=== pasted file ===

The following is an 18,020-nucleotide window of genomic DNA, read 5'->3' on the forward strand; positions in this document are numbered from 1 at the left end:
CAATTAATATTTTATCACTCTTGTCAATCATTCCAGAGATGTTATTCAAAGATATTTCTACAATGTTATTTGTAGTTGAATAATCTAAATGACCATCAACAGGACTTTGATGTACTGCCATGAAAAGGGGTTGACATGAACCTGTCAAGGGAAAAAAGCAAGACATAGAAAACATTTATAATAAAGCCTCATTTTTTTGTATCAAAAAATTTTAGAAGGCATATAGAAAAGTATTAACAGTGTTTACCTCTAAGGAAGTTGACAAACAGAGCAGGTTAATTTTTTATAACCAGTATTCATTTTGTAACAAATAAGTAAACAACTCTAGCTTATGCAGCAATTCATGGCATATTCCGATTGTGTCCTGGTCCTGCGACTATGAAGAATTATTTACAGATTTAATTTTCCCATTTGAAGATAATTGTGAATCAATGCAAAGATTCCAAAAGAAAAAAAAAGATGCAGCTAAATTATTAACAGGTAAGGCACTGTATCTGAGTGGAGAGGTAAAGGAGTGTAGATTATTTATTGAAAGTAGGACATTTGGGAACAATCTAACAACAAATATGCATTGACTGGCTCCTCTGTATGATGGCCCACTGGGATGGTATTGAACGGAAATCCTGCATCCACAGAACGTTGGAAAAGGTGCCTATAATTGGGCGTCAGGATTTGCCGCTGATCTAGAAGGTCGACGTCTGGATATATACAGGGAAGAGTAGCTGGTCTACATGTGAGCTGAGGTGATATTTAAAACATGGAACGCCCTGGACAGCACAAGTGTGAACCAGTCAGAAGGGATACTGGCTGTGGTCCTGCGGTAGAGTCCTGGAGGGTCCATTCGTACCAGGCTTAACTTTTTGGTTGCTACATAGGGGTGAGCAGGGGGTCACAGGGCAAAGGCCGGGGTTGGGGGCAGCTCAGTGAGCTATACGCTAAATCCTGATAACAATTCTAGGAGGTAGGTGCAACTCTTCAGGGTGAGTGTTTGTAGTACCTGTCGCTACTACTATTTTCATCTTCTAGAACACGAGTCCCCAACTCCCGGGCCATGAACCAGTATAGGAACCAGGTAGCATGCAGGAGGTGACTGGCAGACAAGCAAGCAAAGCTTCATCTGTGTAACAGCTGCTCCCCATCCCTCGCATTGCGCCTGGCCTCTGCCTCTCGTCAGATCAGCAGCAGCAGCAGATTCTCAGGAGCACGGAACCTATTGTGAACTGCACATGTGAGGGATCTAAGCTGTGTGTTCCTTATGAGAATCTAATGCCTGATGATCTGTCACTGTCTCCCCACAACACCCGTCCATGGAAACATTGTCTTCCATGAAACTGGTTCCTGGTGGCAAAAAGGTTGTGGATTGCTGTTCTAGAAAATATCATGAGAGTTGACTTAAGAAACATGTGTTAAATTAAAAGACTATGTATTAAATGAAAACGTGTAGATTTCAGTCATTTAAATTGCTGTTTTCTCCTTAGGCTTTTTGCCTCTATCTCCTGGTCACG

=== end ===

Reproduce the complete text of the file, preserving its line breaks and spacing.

The following is an 18,020-nucleotide window of genomic DNA, read 5'->3' on the forward strand; positions in this document are numbered from 1 at the left end:
CAATTAATATTTTATCACTCTTGTCAATCATTCCAGAGATGTTATTCAAAGATATTTCTACAATGTTATTTGTAGTTGAATAATCTAAATGACCATCAACAGGACTTTGATGTACTGCCATGAAAAGGGGTTGACATGAACCTGTCAAGGGAAAAAAGCAAGACATAGAAAACATTTATAATAAAGCCTCATTTTTTTGTATCAAAAAATTTTAGAAGGCATATAGAAAAGTATTAACAGTGTTTACCTCTAAGGAAGTTGACAAACAGAGCAGGTTAATTTTTTATAACCAGTATTCATTTTGTAACAAATAAGTAAACAACTCTAGCTTATGCAGCAATTCATGGCATATTCCGATTGTGTCCTGGTCCTGCGACTATGAAGAATTATTTACAGATTTAATTTTCCCATTTGAAGATAATTGTGAATCAATGCAAAGATTCCAAAAGAAAAAAAAAGATGCAGCTAAATTATTAACAGGTAAGGCACTGTATCTGAGTGGAGAGGTAAAGGAGTGTAGATTATTTATTGAAAGTAGGACATTTGGGAACAATCTAACAACAAATATGCATTGACTGGCTCCTCTGTATGATGGCCCACTGGGATGGTATTGAACGGAAATCCTGCATCCACAGAACGTTGGAAAAGGTGCCTATAATTGGGCGTCAGGATTTGCCGCTGATCTAGAAGGTCGACGTCTGGATATATACAGGGAAGAGTAGCTGGTCTACATGTGAGCTGAGGTGATATTTAAAACATGGAACGCCCTGGACAGCACAAGTGTGAACCAGTCAGAAGGGATACTGGCTGTGGTCCTGCGGTAGAGTCCTGGAGGGTCCATTCGTACCAGGCTTAACTTTTTGGTTGCTACATAGGGGTGAGCAGGGGGTCACAGGGCAAAGGCCGGGGTTGGGGGCAGCTCAGTGAGCTATACGCTAAATCCTGATAACAATTCTAGGAGGTAGGTGCAACTCTTCAGGGTGAGTGTTTGTAGTACCTGTCGCTACTACTATTTTCATCTTCTAGAACACGAGTCCCCAACTCCCGGGCCATGAACCAGTATAGGAACCAGGTAGCATGCAGGAGGTGACTGGCAGACAAGCAAGCAAAGCTTCATCTGTGTAACAGCTGCTCCCCATCCCTCGCATTGCGCCTGGCCTCTGCCTCTCGTCAGATCAGCAGCAGCAGCAGATTCTCAGGAGCACGGAACCTATTGTGAACTGCACATGTGAGGGATCTAAGCTGTGTGTTCCTTATGAGAATCTAATGCCTGATGATCTGTCACTGTCTCCCCACAACACCCGTCCATGGAAACATTGTCTTCCATGAAACTGGTTCCTGGTGGCAAAAAGGTTGTGGATTGCTGTTCTAGAAAATATCATGAGAGTTGACTTAAGAAACATGTGTTAAATTAAAAGACTATGTATTAAATGAAAACGTGTAGATTTCAGTCATTTAAATTGCTGTTTTCTCCTTAGGCTTTTTGCCTCTATCTCCTGGTCACG